So, on the same task calendar I’ve put my 15-minute cleanup, I’ve put a 30-minute writing session, every day. At this point in my life there’s no day where I’m so busy I can’t write for 30 minutes, especially since I’ve set no boundaries around what I can write. Fiction, nonfiction, blog posts, even schoolwork are fair game. This is absolutely possible to fit into my life. It also feels like a ridiculous bare minimum, but I’m trying to avoid overreaching myself. If I actually can make myself write for 30 minutes a day, over a period of a couple of months, maybe I’ll increase the requirement on my days off.
As with the cleaning, having a time requirement helps me get into it. I learned this with NaNoWriMo: the most productive times were the word wars, where a bunch of us would agree to start at a certain time, stop at a certain time, and post our word count at the end. I’ve written before (probably on another blog, as I can’t find it here) about how NaNo helps me overcome a lot of my writing issues, and this creates a similar dynamic: as long as I’m writing, I’m doing the right thing, so I don’t have to spend nearly as much time fussing about exactly what I write and how.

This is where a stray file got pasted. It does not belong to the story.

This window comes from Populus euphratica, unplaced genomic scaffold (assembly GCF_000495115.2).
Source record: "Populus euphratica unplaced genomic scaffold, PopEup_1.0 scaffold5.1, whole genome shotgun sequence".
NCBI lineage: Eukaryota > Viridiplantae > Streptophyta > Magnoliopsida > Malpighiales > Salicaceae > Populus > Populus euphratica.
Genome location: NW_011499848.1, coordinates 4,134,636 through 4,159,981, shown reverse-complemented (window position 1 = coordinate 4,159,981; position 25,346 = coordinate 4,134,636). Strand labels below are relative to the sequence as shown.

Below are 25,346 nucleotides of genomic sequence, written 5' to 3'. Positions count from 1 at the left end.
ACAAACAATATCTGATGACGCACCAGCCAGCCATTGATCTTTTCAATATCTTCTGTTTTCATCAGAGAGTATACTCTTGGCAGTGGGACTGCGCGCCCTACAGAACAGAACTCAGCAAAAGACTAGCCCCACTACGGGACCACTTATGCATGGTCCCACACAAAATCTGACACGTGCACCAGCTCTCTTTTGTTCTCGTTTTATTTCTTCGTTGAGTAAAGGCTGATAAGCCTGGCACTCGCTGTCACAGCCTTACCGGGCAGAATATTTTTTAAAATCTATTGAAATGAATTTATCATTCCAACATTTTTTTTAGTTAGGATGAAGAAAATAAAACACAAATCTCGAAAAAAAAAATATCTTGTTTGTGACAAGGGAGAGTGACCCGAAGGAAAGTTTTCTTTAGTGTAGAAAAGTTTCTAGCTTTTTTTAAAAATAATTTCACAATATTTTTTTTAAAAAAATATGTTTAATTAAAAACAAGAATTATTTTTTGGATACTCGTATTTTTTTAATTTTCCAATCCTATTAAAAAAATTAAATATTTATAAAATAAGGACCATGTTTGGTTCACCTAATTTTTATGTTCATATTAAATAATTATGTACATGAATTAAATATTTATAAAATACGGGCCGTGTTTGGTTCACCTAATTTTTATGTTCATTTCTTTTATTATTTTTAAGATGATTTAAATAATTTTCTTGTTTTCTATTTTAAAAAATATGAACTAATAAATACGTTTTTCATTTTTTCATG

I did have some mental struggles with myself about setting the time at only 30 minutes (even though I know that’s the most I’ll realistically sit down for, especially on a workday.) I can be a slow starter, and spend 10 or 15 minutes clearing distractions, figuring out what I want to write, false-starting and realizing that what I actually want to write is something different. This is a trap that’s plagued me most of my life: I work best in shortish bursts, but I take so long to get started that I don’t feel like it’s worthwhile to work unless I have a stretch of several hours. So I avoid working when I only have a short window of time (I also hate being interrupted when I’m into my task, but that’s another issue), and then when I have a long window of time I only wind up using the first hour or so of it. Reading about ADD has helped me make sense of these contradicting challenges, and for the time being I’m just going to reconcile myself to the fact that I will “waste” a good chunk of my productive time in getting settled into it. At the end, I’ll still have more done than if I skip that 30 minutes of work because it’s not long enough to be worthwhile.
So this is my current game plan. We’ll see how it goes! (At least, I will see, and you readers may or may not see, depending on whether I follow through and give updates.)